Stephen A. Schwarzman

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Stephen A. Schwarzman
Chairman of the Strategic and Policy Forum
In office
January 20, 2017 – August 16, 2017
President Donald Trump
Preceded by Position established
Succeeded by Position abolished
Personal details
Stephen Allen Schwarzman

(1947-02-14) February 14, 1947 (age 71)
Philadelphia, Pennsylvania, U.S.
Political party Republican
Spouse(s) Ellen Philips (1971–1990)
Christine Mularchuk Hearst
Children 2 (including Teddy Schwarzman)
1 stepchild
Education Yale University (BA)
Harvard University (MBA)
Occupation Chairman and CEO of The Blackstone Group
Known for CEO, Chairman, and Co-Founder of The Blackstone Group
Net worth US$12.4 billion (December 2018)[1]

Stephen Allen Schwarzman (born February 14, 1947) is an American businessman and philanthropist. He is the Chairman and CEO of The Blackstone Group, a global private equity firm he established in 1985 with former CEO and Chairman of Lehman Brothers and US Secretary of Commerce Pete Peterson. His personal fortune is estimated at $12.4 billion as of December 2018.[1] As of 2017, Forbes ranked Schwarzman at 117th on its World's Billionaires List.[2][1] Schwarzman chaired President Donald Trump's Strategic and Policy Forum for 6 months.[3]

Early life and education

Schwarzman was raised in a Jewish family in Huntingdon Valley, Pennsylvania, the son of Arline and Joseph Schwarzman.[4][5] His father owned Schwarzman's, a former dry-goods store in Philadelphia, and was a graduate of the Wharton School.[6]

Schwarzman attended the Abington School District in suburban Philadelphia and graduated from Abington Senior High School in 1965.[7] He attended Yale University where he was part of the Skull and Bones secret society with George W. Bush.[8][9] After graduating in 1969, he briefly served in the U.S. Army Reserve before attending Harvard Business School, where he graduated in 1972.[10]

Personal life

Schwarzman met his first wife, Ellen Philips, during his second year at Harvard Business School, where she worked as a researcher and helped grade essays. A graduate and trustee of Northwestern University and the Mount Sinai Medical Center, she is the daughter of Jesse Philips, a wealthy Ohio industrialist.[11] They were married in 1971 and divorced in 1990. They had two children together, one of whom is film producer Teddy Schwarzman.[12][13][14]

Schwarzman married his second wife Christine Hearst in 1995, an intellectual-property lawyer who grew up on Long Island, New York.[13] She has one child from a previous marriage.[15]

He lives in a duplex apartment at 740 Park Avenue previously owned by John D. Rockefeller Jr. Schwarzman purchased the apartment from Saul Steinberg.[16][17]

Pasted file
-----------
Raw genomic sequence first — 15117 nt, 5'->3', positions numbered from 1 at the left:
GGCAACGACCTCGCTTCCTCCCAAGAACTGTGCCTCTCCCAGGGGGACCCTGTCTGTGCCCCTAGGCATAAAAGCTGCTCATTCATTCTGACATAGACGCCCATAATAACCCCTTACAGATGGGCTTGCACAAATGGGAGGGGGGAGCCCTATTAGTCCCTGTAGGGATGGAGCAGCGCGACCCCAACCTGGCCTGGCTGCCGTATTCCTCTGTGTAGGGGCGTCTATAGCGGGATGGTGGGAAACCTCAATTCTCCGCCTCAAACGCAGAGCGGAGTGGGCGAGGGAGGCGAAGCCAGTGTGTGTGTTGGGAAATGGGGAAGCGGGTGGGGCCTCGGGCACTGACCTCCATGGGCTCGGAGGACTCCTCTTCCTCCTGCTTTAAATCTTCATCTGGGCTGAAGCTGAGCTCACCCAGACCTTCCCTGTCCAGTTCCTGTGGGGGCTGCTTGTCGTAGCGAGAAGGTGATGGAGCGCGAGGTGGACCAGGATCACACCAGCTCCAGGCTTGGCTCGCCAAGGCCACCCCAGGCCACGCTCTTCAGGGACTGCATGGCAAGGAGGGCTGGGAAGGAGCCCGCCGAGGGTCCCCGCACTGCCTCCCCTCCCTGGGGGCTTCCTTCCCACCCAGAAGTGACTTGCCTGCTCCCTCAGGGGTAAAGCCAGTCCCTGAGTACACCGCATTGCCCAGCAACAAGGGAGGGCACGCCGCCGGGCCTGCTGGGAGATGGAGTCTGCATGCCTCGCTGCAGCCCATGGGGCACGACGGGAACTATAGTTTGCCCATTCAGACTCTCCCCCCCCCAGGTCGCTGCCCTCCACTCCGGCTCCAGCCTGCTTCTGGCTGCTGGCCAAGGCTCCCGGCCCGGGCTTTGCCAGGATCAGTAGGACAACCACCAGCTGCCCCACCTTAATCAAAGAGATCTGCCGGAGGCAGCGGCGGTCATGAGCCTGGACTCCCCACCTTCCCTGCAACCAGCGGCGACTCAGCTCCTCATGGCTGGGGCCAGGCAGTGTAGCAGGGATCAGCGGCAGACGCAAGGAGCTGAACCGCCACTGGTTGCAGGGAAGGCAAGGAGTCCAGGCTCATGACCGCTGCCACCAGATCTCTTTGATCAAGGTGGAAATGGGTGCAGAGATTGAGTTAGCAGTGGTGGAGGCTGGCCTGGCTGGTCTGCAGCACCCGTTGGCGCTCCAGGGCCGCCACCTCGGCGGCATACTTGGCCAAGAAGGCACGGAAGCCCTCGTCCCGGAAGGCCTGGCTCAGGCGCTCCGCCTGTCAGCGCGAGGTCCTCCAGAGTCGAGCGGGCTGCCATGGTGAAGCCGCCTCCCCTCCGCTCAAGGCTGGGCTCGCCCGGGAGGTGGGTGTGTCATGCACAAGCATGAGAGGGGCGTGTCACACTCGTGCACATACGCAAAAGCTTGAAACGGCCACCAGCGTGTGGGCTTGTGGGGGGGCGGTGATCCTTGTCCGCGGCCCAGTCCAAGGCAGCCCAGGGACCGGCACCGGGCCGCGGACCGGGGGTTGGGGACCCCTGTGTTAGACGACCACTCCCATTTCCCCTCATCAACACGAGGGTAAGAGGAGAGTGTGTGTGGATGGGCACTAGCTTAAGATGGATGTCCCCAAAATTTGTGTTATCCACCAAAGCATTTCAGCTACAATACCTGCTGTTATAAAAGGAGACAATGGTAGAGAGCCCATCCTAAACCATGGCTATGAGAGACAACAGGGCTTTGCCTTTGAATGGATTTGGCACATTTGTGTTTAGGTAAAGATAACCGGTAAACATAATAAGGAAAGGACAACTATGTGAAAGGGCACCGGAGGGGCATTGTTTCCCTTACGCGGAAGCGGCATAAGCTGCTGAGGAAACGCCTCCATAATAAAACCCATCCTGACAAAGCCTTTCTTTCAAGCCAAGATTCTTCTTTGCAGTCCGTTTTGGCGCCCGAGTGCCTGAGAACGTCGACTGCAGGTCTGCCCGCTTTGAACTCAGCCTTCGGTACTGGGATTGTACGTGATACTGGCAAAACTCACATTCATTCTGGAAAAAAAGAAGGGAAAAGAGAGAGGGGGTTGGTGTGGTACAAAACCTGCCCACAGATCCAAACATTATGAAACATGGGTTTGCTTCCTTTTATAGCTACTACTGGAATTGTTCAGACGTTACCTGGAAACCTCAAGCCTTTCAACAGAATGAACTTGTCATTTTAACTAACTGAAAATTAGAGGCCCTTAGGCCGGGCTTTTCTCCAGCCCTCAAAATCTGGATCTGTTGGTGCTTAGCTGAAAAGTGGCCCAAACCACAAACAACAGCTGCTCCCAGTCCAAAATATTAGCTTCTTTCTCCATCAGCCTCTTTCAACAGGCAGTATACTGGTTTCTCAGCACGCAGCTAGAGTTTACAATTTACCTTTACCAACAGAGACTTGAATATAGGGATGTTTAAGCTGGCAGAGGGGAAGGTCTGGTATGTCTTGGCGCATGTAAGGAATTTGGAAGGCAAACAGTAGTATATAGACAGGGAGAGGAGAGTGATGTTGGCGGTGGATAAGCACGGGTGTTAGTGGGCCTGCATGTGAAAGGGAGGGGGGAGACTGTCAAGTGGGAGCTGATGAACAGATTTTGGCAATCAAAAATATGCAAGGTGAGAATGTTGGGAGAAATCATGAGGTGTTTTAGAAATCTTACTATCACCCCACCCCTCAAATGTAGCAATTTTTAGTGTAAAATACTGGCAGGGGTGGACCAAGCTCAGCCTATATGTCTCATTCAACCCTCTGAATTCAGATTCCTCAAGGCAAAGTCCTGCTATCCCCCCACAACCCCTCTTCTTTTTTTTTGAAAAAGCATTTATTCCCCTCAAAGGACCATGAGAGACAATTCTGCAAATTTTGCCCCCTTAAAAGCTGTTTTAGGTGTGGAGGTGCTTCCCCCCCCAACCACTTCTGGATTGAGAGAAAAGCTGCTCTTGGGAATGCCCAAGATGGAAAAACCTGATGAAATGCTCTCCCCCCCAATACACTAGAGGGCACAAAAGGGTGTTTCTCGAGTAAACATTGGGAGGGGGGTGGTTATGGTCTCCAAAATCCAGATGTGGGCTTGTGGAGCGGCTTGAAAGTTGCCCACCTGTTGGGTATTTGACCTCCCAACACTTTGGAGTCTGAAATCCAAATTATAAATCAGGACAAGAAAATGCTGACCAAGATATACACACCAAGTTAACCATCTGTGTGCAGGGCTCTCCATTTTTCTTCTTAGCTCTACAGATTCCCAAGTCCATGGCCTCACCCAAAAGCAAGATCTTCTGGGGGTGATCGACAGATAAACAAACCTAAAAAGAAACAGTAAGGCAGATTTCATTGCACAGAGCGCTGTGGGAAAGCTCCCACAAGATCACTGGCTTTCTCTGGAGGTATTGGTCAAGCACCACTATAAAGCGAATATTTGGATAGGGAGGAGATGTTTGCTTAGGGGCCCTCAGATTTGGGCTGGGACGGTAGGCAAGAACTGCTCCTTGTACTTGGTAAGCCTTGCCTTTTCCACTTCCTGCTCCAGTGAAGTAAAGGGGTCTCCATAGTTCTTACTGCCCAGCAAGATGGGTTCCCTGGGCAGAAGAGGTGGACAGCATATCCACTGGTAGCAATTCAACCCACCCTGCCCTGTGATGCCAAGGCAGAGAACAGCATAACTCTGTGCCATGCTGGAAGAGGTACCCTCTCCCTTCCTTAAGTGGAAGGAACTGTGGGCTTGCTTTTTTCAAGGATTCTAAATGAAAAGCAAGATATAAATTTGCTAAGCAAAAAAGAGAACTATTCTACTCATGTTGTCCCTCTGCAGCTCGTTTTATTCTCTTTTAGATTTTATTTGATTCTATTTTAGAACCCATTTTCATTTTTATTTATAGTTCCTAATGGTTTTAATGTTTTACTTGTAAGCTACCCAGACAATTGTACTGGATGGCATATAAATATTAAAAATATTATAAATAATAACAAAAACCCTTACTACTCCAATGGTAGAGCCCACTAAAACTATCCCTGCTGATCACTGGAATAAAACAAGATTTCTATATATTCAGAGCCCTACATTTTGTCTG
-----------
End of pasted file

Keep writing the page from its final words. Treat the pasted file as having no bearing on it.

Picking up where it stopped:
Investment career

Schwarzman's first job in financial services was with Donaldson, Lufkin & Jenrette, a now defunct investment bank. After business school, Schwarzman worked at the investment bank Lehman Brothers, and became a managing director at age 31, then head of global mergers and acquisitions.[18] In 1985, Schwarzman and his boss, Peter Peterson, started The Blackstone Group, which originally focused on mergers and acquisitions.[19][20]

When Blackstone went public in June 2007, it revealed in a securities filing that Schwarzman had earned about $398.3 million in fiscal 2006.[21][22] He ultimately received $684 million for the part of his Blackstone stake he sold in the IPO, keeping a stake then worth $9.1 billion.[23]

In June 2007, Schwarzman described his view on financial markets with the statement: "I want war, not a series of skirmishes... I always think about what will kill off the other bidder."[15]

In August 2010, Schwarzman compared the Obama administration's plan to raise the tax rate on carried interest to Hitler's invasion of Poland in 1939, for which Schwarzman later apologized.[24][25]

In September 2011, Schwarzman was listed as a member of the International Advisory Board of the Russian Direct Investment Fund.[26][27]

Among Blackstone's largest investments in 2009 were SeaWorld Parks. SeaWorld Parks were the focus of the 2013 film Blackfish, a documentary on Killer Whale attacks at these parks and the ethics of keeping them captive. When asked about the film, Schwarzman said on record that SeaWorld trainer Dawn Brancheau should be blamed for her own death, claiming that the veteran animal trainer broke multiple safety rules before she was pulled into a tank and killed by a six-ton orca in February 2010. Blackstone said in a written statement that Schwarzman "misspoke" in response to the question about Blackfish. The firm said its chief executive had not anticipated a question about the film and had not been briefed on the subject. The firm said Schwarzman does not plan to go back on CNBC to correct the record on air.[28][29] SeaWorld, for its part, said unequivocally that Brancheau bore no blame. "Dawn was one of the world's most skilled and experienced marine mammal trainers. Her dedication to safety was among the many reasons she was so respected by her colleagues at SeaWorld and within the worldwide animal training community," the company said in a written statement. "We have never said and do not believe that she was at fault for the events of February 24, 2010."[28][29]

Infrastructure Funds: Blackstone and Saudi Arabia